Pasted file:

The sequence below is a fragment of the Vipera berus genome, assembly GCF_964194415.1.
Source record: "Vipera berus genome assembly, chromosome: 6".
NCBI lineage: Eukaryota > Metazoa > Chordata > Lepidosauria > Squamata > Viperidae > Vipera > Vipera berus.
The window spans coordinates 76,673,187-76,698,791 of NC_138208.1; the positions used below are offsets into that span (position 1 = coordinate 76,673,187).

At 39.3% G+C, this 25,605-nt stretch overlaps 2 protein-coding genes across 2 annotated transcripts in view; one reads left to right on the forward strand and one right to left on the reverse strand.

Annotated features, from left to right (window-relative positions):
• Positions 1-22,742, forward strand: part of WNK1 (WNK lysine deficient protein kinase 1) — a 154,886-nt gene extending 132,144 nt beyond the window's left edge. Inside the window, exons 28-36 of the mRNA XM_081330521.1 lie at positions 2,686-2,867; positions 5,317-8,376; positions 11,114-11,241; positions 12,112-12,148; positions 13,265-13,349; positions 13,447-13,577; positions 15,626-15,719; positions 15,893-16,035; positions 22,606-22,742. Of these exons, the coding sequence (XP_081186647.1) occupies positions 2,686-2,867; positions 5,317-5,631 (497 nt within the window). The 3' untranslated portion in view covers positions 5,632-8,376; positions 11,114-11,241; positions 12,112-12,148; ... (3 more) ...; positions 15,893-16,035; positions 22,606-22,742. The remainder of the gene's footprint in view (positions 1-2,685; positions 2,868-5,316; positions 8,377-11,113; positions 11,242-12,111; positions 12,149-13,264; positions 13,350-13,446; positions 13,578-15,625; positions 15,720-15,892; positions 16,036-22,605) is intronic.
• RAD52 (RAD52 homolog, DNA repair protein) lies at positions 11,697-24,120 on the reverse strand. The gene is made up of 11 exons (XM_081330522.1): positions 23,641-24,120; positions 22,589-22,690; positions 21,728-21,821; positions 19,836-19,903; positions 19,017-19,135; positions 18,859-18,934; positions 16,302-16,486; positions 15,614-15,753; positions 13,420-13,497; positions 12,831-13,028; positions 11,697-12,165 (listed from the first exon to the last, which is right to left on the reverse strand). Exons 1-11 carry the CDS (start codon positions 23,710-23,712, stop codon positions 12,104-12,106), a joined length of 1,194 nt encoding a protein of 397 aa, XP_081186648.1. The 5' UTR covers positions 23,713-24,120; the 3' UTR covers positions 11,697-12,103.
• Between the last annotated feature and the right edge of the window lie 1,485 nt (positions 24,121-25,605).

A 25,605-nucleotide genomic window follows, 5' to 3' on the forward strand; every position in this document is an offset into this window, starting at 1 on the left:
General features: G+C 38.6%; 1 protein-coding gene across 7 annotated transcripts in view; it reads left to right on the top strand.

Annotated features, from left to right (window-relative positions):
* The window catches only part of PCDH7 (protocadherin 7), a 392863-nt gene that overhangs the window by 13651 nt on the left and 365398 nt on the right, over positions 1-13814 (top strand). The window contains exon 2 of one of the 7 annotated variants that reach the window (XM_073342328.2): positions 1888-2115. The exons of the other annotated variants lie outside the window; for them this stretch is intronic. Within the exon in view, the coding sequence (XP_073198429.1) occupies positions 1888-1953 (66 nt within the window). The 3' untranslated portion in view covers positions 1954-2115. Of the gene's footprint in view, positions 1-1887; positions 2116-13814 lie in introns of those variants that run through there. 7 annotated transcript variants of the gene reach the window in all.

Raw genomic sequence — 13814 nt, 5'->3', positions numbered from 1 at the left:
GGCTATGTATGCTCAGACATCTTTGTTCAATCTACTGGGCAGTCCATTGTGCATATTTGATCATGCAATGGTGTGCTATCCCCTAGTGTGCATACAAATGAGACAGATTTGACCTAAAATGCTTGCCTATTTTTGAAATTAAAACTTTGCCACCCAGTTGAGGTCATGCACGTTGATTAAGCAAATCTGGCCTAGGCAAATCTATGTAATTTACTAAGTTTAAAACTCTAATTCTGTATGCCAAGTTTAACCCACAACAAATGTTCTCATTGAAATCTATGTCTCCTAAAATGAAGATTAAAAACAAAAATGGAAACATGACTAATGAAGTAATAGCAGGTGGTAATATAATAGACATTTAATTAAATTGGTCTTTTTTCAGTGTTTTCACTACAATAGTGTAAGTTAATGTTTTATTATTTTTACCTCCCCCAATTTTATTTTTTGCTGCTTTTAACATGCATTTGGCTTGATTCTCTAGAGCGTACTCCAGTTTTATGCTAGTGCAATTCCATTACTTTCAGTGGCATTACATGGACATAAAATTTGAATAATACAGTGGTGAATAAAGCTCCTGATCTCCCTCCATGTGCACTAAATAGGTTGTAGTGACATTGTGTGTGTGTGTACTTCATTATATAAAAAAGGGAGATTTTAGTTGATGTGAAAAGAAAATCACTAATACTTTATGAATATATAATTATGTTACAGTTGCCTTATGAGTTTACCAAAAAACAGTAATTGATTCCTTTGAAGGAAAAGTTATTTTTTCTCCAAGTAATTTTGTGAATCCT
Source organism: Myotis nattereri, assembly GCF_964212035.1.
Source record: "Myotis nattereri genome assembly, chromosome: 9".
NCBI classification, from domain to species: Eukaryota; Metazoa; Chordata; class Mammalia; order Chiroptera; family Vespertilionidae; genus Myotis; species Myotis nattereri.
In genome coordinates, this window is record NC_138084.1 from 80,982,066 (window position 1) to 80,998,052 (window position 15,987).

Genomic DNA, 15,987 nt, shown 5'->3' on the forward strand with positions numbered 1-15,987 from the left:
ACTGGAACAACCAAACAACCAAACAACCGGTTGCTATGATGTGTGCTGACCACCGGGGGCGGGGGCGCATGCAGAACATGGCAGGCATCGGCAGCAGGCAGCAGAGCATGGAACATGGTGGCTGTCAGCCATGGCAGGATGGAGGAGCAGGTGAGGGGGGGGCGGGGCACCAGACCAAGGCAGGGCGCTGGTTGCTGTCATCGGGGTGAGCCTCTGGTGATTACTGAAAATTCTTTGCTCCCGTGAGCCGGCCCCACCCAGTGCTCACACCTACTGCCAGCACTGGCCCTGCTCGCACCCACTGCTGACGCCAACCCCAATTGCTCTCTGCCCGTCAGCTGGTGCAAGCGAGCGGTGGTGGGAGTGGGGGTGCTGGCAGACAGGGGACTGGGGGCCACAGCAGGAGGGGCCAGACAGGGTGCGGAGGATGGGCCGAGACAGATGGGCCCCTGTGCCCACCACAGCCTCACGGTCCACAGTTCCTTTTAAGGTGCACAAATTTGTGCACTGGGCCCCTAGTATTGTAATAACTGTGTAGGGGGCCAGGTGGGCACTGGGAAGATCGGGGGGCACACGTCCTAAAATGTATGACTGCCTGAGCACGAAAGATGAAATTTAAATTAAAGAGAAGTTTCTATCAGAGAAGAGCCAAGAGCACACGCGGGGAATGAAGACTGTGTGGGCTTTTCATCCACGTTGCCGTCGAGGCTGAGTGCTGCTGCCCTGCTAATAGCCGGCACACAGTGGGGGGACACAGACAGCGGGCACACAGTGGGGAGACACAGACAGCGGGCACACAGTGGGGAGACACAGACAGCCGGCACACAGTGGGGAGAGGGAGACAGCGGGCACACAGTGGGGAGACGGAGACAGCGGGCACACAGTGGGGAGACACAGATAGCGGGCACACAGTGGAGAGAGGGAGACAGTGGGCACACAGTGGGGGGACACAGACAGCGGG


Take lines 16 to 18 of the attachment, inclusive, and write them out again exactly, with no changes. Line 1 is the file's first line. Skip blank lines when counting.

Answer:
Source organism: Myotis nattereri, assembly GCF_964212035.1.
Source record: "Myotis nattereri genome assembly, chromosome: 9".
NCBI classification, from domain to species: Eukaryota; Metazoa; Chordata; class Mammalia; order Chiroptera; family Vespertilionidae; genus Myotis; species Myotis nattereri.